Sport helps school-age children kick positive mental health goals

Claire Halliday
Claire Halliday

Jackson, 9, didn’t fit in at his local primary school first, his mum says – and she describes the impact on his mental and emotional health as “devastating”.

After her own marriage breakdown saw her ex-husband move interstate with a new partner, her own relocation to a new suburb meant that her only son had to change schools.

When he started term two in Year four this year, she says, finding friends seemed hard, and although there were other children of divorce and separation in his class, Jackson felt sensitive about his father’s absence – a feeling that, his mum says, showed itself as a lack of confidence and low self-esteem.

But because her son had previously been confident on the sports field, Jackson’s mum encouraged him to join a neighbourhood soccer team that was made up of several boys from the new school.

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Away from the classroom, the friendships formed well, she says – “and those friendships came back to the playground at school and made him feel more connected”.

But, aside from the connection to local community, Jackson’s mum believes his improved mental well-being was about more than just new mates – and it seems that academic research supports her perception.

Sport impacts physical and mental health

On World Mental Health Day, experts says that, while the transformative impact of sports on physical health is widely acknowledged, its profound influence on mental wellbeing often takes a back seat.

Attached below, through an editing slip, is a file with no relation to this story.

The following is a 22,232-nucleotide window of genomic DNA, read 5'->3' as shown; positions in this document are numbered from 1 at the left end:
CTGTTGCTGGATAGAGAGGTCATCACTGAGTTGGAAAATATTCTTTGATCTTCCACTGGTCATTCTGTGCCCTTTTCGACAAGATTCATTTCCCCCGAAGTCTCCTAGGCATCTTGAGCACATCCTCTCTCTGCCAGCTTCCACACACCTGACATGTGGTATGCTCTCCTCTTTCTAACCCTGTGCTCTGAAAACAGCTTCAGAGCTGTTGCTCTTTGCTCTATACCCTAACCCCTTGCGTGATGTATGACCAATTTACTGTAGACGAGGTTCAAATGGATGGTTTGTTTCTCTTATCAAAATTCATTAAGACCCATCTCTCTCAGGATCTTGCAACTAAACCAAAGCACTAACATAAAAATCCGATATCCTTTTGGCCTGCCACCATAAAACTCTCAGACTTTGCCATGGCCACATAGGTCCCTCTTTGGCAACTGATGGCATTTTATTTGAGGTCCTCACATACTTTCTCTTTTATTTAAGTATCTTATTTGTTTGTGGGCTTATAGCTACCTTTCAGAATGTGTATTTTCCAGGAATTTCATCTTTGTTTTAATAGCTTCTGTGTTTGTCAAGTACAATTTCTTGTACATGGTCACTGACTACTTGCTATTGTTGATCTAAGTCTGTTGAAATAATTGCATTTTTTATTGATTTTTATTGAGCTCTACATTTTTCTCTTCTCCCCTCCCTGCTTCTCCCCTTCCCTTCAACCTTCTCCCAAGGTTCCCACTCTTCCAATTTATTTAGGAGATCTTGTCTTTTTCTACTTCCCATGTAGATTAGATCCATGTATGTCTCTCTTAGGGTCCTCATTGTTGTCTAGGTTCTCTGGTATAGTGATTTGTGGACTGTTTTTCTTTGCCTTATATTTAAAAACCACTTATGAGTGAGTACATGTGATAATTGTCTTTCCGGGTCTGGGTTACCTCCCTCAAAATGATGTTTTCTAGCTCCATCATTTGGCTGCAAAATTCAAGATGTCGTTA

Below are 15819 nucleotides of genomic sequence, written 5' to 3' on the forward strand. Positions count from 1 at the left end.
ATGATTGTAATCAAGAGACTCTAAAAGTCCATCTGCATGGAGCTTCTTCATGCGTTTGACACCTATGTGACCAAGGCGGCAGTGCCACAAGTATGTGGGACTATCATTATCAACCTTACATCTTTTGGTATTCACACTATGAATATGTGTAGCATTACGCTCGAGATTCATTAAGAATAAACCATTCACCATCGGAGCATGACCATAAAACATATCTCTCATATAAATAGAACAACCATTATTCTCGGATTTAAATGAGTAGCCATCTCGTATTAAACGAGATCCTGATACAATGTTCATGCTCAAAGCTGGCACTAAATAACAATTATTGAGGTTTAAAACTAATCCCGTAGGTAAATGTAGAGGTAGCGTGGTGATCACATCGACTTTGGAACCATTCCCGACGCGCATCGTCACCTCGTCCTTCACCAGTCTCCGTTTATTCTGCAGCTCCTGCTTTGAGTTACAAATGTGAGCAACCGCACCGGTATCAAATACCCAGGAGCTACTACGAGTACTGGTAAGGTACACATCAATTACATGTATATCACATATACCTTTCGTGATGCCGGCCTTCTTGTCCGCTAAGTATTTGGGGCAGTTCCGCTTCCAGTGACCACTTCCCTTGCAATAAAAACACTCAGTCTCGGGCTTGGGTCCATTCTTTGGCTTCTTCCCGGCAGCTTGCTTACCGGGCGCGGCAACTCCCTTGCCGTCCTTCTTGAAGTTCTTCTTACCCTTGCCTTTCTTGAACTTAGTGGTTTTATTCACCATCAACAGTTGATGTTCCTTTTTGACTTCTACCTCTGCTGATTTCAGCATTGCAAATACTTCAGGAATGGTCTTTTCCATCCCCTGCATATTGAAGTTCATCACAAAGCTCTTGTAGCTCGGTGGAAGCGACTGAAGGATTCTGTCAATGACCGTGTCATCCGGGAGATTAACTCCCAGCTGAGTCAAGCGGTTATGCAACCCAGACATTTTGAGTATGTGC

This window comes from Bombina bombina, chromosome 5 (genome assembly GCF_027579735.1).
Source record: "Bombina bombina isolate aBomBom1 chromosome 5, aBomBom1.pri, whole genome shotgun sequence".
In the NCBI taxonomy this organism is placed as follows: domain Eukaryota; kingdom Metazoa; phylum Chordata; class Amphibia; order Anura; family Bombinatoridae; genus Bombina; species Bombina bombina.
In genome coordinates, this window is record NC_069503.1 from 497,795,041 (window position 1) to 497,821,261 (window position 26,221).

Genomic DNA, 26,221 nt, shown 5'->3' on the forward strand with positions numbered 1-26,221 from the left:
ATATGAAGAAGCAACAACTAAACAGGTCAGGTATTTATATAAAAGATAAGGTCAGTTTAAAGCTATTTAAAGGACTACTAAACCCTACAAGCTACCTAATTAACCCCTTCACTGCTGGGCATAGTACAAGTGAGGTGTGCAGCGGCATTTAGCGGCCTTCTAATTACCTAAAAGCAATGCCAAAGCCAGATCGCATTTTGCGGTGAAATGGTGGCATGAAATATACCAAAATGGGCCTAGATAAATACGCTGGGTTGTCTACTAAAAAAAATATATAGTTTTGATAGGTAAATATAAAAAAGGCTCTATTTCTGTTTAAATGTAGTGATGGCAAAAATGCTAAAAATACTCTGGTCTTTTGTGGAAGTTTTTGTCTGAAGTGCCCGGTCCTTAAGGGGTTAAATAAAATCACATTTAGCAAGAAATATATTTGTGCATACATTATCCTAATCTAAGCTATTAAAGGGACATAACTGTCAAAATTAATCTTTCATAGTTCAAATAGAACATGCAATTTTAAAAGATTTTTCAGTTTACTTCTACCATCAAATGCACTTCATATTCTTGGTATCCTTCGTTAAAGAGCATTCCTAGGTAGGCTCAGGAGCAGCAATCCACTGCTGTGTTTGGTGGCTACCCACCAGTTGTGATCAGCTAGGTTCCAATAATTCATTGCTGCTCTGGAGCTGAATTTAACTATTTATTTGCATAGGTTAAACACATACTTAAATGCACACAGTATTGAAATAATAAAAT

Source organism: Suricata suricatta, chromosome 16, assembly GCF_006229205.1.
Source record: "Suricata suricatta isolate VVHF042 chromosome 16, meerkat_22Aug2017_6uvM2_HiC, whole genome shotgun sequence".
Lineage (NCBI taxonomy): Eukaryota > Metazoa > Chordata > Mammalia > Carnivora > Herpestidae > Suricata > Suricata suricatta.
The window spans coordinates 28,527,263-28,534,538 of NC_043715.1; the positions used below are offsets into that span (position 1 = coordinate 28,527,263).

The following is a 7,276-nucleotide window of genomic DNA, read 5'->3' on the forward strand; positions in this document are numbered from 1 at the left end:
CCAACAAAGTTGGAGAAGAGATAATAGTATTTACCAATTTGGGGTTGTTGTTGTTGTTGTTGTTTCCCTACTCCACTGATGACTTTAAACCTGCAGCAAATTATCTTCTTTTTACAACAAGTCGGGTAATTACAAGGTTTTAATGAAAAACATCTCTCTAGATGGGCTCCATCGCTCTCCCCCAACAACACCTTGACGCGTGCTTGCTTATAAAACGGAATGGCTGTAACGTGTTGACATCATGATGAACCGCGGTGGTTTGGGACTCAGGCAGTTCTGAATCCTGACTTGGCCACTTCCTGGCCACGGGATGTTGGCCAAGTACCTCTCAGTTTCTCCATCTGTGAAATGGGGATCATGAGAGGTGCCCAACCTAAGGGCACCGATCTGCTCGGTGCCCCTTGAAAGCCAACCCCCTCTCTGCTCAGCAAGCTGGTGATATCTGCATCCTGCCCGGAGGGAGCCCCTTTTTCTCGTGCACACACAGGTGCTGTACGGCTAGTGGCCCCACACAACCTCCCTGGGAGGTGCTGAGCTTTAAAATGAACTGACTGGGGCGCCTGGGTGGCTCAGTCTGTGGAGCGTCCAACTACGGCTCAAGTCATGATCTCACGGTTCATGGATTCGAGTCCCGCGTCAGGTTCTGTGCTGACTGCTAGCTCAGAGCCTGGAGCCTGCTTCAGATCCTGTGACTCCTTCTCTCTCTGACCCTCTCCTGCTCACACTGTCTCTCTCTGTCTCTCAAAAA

Recent research points to the multifaceted benefits of sports and illustrates its potential to nurture and support the potential for a promising future for young minds – something that can be achieved because of the way sports enhances both physical and mental capabilities.

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At South Australia’s Flinders University, Associate Professor Sam Elliott is an award-winning academic in the field of youth sport and coaching. He says that “sporting clubs have enormous potential to positively enhance the general health of young people’s general mental health and well-being”.

“Throughout the height of the COVID-19 pandemic – where many young people’s mental health declined – it was found that individuals involved in both team and individual sport reported significantly better general and physical health compared to those involved in individual only sports or physical activity throughout the pandemic,” he says. “In addition, male youth fared better than female youth in terms of mental health.”

Associate Professor Elliott believes team-based sport “may encourage increased time in physical activity and/or social interactions, which potentially buffers against declining health outcomes due to pandemic restrictions”.

“This research tells us that sporting clubs have enormous potential to positively enhance the general health of young people’s general mental health and well-being,” he says. “We also know that youth sporting clubs are eager to transform into sites of mental health promotion.”

To support both young members and their broader community, he says that many local sporting clubs are already embarking on initiatives, such as awareness-raising activities, education and first aid training”.

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“But many also require tailored support, leadership, and access to contextually relevant resources,” he adds.